The cost, of course, is Mireille’s life – her personhood and her humanity. Although her captors release her, she says, “Once upon a time, my life was a fairy tale and then I was stolen from everything I’ve ever loved. There was no happily ever after. After days of dying, I was dead.” Once having had a strong relationship with her husband, Michael, their marriage suffers after her release. She leaves, driving from Miami to Nebraska, where Michael’s parents run a farm. Although her mother-in-law, Lorraine, had not approved of their relationship before their marriage because of Mireille’s Haitian roots and skin color, stating that there aren’t many people in Nebraska like her, eventually the women, in turn, take care of each other when in need. When Lorraine gets cancer, Mireille spends four months taking care of Lorraine, and they develop a mutual appreciation. In the end, it is Lorraine to whom Mireille runs, to seek refuge and comfort in Lorraine’s practicality and minimal, yet consoling and truthful, advice.
Understandably afraid of and unable to be around men very much, Mireille has difficulty relating to and being around her husband, and it takes a while before she is able to tell him all that she endured. Michael tries his hardest to understand her feelings, but Gay highlights the impossibility of anyone else being able to comprehend someone else’s traumatic experience; he fails to understand the depth of her pain, the split in her psyche, and that he cannot fix it, no matter how much he wants to do so. Yet they endure and they adjust to a different life in “the after.”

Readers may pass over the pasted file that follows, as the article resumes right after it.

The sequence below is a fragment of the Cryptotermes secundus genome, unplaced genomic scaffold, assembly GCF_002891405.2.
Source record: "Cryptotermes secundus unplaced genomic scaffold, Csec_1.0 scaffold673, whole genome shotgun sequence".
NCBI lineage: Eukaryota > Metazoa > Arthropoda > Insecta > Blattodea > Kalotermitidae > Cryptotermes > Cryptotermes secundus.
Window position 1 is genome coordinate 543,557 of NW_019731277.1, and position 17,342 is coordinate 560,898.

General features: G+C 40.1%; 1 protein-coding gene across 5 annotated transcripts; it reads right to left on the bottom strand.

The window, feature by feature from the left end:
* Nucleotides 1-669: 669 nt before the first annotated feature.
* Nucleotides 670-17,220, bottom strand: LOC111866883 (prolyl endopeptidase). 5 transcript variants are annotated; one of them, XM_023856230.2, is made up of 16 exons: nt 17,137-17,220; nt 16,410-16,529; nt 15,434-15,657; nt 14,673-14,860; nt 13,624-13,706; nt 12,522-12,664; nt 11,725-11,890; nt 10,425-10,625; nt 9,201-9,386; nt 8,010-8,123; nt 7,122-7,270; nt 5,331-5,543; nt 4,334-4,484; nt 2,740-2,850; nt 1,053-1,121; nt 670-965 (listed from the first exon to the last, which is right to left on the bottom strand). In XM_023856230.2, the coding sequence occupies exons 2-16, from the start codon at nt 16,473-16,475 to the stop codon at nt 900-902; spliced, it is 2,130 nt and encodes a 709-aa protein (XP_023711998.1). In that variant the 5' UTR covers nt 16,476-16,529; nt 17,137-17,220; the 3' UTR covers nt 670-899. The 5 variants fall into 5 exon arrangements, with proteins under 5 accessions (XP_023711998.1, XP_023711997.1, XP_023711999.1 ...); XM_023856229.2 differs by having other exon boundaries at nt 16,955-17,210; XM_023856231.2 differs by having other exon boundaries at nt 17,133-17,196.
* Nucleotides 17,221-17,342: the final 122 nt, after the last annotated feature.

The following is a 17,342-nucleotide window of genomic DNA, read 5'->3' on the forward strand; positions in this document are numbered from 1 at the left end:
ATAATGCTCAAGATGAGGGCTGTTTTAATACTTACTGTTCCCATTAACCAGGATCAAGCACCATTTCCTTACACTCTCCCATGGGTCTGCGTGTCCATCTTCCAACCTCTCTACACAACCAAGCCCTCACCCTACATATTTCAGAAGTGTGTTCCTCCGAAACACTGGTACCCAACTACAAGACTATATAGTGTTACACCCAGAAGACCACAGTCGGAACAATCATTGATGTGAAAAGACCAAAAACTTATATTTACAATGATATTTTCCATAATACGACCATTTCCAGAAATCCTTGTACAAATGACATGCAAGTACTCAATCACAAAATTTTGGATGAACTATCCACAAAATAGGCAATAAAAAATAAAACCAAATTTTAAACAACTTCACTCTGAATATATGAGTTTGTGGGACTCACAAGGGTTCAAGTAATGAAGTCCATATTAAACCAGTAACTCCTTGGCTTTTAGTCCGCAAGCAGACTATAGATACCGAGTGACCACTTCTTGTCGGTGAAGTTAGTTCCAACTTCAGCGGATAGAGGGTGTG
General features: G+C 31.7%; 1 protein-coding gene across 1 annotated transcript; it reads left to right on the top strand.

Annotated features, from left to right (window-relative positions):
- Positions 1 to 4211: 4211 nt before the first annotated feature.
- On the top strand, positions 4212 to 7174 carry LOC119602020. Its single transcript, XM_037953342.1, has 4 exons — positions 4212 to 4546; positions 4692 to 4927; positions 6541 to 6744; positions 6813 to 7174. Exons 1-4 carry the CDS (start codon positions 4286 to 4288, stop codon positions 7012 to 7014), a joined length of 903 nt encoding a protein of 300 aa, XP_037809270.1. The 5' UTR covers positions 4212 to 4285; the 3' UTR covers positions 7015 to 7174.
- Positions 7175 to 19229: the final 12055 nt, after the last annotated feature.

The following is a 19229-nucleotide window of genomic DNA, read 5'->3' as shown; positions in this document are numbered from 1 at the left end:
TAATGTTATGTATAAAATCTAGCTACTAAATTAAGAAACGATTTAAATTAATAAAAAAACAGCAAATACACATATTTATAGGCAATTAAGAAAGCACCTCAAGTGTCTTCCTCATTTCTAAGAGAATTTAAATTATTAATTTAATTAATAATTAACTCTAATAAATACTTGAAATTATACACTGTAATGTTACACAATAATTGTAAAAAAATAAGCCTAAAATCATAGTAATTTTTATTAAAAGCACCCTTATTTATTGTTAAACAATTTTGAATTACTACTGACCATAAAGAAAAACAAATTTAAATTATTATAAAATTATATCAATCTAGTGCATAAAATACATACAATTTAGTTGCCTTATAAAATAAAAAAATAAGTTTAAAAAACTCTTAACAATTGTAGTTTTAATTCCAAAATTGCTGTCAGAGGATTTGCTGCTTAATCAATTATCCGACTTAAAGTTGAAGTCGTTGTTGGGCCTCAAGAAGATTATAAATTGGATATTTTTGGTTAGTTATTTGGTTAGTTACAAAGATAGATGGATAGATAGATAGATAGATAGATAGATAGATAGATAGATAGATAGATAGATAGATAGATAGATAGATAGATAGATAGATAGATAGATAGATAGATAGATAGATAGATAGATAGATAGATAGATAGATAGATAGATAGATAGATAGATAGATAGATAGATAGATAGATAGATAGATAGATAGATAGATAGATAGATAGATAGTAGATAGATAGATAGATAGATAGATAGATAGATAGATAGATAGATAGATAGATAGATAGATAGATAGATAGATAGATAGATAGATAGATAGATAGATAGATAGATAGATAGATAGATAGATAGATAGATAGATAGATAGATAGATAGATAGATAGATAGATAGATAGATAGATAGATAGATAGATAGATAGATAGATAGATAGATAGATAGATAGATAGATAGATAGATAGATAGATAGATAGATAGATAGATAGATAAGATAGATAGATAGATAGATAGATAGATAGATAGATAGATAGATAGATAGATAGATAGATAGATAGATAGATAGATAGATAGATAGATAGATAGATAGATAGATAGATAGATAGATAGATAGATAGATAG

Gay uses the forthright style of a fairy tale, although she deconstructs the genre, revealing that the past never ends for us. There is no happy ending; there is only moving on, Mireille being irrevocably changed. She does give her father a tidy ending, of sorts. She tells him she forgives him but reflects, “I wanted to forgive him, that his impossible choice had killed all my love for him, but when I looked into his face, all I saw was an old man who made a terrible, weak choice and had to live with it for what remained of his life. He did not deserve the truth of how I died.” She realizes she does not have to actually forgive him to be free of him.
An extremely talented writer and a promising voice for women, Haitians, black Americans, and LGBTQ persons in her previous writing, Gay has given readers in this novel a complex view of race and class privilege, particularly foregrounding violence against women. Readers can look forward to Gay bearing witness to these issues and more in her future work.
Gay has previously published a number of short stories and essays in anthologies, including Best American Short Stories 2012, as well as her short story collection, Ayiti, which focuses on the Haitian Diaspora experience. Gay is also co-editor of PANK, essays editor of The Rumpus, and will begin teaching at Purdue University in this autumn. Her forthcoming book of essays, Bad Feminist, due to come out August 5, has already created a buzz for those who have been following her career or who have read the advance press for the book.
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Overall rating: 9.5/10
Tracey K. Parker is a college English instructor who earned her PhD from the University of Arkansas. The focus of her research is popular culture in literature. She also has a journalism degree from the University of Missouri and is an avid reader and published writer.